Every college website provides information about scholarships in relation to ACT/SAT test scores, class ranking, and gpa’s. This is typically the source of first round of scholarship awards. Investing in your daily coursework and test prep activities can produce big dividends for students. Another strong resource for scholarship information is search engines. Sites like,,, etc. typically allow a student to create a profile. These sites then search for potential scholarship matches and send an email the student when a match has been found. College Board and the ACT websites host valuable information for students on the journey towards post-secondary education. The key is to personally embrace the journey by actively spending time obtaining information.


Once you dive in and begin to apply for scholarships, it is critical to find an organization system that works for you. Many find it valuable to create a spreadsheet reflecting due dates, dates of applications, deadlines, contact information, award notifications, etc. With this information detailed in a single location, students can be more successful in consistently providing information in a timely manner for potential scholarships. It has been said searching for scholarships can be a full time job. Today’s students are busy with academics, activities, work, and social events. Being organized is a dynamic factor in the scholarship search journey.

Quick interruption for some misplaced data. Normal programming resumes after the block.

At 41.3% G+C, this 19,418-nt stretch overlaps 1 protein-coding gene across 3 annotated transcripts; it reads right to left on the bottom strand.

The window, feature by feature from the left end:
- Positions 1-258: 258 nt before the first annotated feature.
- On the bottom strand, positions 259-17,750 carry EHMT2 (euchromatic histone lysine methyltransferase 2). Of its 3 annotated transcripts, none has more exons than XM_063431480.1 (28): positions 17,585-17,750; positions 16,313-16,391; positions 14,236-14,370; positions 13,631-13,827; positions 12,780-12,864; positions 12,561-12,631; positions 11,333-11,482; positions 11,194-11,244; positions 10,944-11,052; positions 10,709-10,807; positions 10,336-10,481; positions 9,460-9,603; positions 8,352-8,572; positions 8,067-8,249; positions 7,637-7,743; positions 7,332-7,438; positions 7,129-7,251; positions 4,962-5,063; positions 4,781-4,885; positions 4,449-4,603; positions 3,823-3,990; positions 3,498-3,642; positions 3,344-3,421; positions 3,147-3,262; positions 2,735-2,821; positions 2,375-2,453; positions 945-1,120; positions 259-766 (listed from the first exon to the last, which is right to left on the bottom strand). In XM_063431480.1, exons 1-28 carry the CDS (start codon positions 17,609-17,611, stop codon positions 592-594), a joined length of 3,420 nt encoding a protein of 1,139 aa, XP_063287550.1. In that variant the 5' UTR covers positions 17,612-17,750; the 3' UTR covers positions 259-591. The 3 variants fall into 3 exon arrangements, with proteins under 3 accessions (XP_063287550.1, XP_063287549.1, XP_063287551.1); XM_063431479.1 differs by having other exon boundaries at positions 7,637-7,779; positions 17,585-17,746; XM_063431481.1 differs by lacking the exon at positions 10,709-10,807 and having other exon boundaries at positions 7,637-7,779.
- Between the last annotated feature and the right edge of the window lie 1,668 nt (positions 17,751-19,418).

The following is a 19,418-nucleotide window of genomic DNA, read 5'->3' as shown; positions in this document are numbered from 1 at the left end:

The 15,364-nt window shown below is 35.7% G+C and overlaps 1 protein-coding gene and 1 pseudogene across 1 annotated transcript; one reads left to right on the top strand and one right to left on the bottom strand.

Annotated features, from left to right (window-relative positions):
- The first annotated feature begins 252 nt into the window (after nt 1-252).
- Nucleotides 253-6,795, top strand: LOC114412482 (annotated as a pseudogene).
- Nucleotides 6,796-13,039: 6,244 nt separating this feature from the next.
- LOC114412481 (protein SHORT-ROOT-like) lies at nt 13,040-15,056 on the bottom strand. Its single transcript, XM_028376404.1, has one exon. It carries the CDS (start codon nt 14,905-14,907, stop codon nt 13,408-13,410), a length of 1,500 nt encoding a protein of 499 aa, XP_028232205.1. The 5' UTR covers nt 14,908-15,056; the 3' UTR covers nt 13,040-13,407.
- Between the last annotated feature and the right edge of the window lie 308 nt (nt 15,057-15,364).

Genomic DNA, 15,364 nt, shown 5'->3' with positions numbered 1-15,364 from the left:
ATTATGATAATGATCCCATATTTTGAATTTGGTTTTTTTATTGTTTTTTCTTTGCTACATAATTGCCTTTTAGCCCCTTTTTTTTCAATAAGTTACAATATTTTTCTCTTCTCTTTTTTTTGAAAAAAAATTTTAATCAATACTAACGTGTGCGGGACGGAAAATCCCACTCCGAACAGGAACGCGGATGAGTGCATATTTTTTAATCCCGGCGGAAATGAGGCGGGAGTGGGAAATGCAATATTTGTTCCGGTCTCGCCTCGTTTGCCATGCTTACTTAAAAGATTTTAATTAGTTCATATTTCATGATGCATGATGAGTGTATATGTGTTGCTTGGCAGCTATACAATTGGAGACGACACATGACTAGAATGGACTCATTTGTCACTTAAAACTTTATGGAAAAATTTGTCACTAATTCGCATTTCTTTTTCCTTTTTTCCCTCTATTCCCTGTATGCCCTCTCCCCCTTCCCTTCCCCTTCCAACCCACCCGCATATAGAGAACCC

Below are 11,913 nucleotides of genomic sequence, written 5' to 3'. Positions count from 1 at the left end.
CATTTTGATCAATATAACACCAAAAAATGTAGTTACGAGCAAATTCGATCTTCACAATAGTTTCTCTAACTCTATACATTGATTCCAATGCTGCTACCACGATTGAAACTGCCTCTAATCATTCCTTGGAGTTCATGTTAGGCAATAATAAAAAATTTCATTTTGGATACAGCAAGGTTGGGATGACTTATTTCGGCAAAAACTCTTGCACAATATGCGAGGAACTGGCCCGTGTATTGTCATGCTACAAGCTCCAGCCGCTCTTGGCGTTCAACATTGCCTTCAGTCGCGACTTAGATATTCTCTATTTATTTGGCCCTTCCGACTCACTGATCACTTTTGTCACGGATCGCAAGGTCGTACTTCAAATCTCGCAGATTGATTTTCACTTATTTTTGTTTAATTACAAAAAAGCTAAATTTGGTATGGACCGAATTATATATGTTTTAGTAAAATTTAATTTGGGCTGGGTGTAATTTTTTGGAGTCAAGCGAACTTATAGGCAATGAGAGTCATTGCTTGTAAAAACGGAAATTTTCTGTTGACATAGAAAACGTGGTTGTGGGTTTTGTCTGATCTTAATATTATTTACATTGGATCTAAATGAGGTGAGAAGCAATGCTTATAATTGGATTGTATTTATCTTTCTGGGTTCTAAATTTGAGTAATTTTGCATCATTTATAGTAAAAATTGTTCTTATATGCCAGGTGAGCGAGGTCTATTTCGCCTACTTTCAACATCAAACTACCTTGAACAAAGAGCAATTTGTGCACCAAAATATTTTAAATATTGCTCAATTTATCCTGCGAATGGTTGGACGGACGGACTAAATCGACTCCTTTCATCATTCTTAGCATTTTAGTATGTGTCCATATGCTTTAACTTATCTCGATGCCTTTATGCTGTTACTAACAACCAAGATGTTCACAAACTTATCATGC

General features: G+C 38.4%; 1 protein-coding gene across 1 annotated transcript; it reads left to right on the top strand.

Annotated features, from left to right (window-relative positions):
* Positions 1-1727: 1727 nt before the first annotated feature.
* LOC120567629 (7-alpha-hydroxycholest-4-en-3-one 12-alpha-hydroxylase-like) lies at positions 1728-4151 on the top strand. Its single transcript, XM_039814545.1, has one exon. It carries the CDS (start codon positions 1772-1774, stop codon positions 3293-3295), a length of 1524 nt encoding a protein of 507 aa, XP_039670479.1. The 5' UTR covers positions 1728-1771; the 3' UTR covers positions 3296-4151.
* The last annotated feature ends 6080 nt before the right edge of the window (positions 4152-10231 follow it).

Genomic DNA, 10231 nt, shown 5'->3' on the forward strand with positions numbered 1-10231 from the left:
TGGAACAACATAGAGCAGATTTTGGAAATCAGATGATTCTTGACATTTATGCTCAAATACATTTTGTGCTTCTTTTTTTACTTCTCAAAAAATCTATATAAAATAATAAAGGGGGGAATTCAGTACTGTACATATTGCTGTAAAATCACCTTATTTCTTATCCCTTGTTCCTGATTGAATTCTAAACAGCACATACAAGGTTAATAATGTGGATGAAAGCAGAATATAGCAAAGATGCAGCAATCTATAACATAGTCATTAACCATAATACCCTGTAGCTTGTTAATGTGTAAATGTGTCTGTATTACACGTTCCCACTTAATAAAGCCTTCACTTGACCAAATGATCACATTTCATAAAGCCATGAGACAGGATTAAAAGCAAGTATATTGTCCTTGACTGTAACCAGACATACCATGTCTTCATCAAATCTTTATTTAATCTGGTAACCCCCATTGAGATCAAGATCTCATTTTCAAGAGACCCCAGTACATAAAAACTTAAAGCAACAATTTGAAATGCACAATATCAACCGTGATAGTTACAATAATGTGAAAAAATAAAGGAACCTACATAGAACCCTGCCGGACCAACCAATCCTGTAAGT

Researching the organization offering the scholarship and keeping notes on their mission assist students in tailoring their application and essays toward a targeted purpose thus increasing chances of being selected for scholarship awards. Using an attractive voice in writing essays, producing applications and paperwork free of grammatical errors, and presenting information succinctly and professionally increases a student’s chance to earn scholarship awards.


Don’t forget to check out local resources in your community. Students often find churches, local business, community organizations or VFW’s offer fabulous scholarship opportunities. It can be even more effective to find leaders in your community that are connected to your targeted career goals and approach them with requests for scholarship funds or sponsorships and internships. Some of your best resources for college scholarships are in your own neighborhood.


A final word of advice is to never give up. Navigating the waters of the scholarship search can be tiresome at times. However, with focused effort, creative thought, strong organization and planning, students can find post secondary education is obtainable and affordable. Thousands of dollars in available scholarship money goes unclaimed each year. What if that was a direct result of a student not taking the time to write a simple essay or making a phone call to a local business. That money is waiting to be awarded to someone. Why can’t that someone be you?

Nancy Shonamon is an Administrator at Nazarene Christian Academy in Crowley, Texas.